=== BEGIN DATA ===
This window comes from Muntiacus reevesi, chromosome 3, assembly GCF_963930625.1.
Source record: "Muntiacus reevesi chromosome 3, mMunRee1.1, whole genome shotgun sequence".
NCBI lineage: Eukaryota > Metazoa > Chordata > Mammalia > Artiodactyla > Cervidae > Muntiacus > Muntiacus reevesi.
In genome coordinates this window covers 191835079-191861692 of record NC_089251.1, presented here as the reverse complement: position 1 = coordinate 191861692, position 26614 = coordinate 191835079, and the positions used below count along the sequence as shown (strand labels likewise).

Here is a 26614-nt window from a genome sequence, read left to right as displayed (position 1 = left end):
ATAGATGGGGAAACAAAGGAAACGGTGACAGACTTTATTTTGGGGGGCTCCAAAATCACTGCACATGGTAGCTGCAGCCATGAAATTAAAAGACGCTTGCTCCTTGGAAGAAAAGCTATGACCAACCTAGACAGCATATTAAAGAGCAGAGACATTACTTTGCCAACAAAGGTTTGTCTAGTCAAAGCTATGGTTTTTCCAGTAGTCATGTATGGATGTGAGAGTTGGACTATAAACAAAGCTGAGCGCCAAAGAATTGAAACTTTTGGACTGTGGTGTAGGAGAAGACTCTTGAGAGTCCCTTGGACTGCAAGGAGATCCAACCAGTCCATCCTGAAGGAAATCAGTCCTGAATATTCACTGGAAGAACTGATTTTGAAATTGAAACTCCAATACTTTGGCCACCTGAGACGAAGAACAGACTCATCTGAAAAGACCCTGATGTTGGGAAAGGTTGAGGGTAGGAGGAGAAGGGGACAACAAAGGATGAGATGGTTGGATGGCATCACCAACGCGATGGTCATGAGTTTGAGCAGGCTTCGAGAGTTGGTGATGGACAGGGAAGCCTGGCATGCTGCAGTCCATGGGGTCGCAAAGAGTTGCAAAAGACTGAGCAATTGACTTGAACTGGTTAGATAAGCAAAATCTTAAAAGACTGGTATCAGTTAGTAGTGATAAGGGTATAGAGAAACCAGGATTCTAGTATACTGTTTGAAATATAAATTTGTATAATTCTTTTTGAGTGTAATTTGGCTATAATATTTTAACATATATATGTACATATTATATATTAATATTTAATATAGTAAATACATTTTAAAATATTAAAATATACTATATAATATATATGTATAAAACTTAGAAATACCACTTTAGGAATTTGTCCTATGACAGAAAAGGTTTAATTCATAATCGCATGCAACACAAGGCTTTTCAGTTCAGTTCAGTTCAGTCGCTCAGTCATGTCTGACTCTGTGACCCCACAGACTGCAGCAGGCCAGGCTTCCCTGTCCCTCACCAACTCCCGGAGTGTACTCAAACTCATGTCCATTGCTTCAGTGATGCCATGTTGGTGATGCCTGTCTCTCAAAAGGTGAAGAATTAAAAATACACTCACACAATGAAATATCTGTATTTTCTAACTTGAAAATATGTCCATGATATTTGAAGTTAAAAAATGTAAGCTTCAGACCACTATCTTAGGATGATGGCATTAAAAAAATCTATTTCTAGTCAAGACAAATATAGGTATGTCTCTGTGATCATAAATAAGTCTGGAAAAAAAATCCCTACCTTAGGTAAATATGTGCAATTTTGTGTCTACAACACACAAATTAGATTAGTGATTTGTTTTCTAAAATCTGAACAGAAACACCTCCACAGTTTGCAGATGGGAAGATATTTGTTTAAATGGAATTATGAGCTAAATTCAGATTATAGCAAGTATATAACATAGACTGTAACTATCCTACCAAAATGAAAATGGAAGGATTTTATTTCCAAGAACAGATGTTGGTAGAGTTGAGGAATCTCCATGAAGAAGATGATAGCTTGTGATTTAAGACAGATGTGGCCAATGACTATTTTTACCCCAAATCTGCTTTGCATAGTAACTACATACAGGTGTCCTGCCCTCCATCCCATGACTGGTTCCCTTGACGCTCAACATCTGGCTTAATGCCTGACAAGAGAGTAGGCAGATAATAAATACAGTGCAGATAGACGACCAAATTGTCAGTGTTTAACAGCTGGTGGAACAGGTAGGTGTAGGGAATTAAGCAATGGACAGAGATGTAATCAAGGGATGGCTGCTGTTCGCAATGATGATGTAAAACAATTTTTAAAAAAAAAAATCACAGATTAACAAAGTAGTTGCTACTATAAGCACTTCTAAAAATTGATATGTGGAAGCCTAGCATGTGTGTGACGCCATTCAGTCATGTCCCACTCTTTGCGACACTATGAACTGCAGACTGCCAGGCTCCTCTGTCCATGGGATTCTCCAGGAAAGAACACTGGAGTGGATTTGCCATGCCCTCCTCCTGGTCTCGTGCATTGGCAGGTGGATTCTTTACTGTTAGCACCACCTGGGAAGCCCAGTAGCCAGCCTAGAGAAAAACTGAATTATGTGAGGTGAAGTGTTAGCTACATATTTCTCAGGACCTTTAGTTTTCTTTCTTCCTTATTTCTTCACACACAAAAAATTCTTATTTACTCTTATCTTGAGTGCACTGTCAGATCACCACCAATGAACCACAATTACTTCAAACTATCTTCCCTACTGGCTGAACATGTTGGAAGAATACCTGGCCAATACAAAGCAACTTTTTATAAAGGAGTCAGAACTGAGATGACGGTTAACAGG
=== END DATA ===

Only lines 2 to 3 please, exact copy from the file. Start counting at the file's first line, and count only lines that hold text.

Source record: "Muntiacus reevesi chromosome 3, mMunRee1.1, whole genome shotgun sequence".
NCBI lineage: Eukaryota > Metazoa > Chordata > Mammalia > Artiodactyla > Cervidae > Muntiacus > Muntiacus reevesi.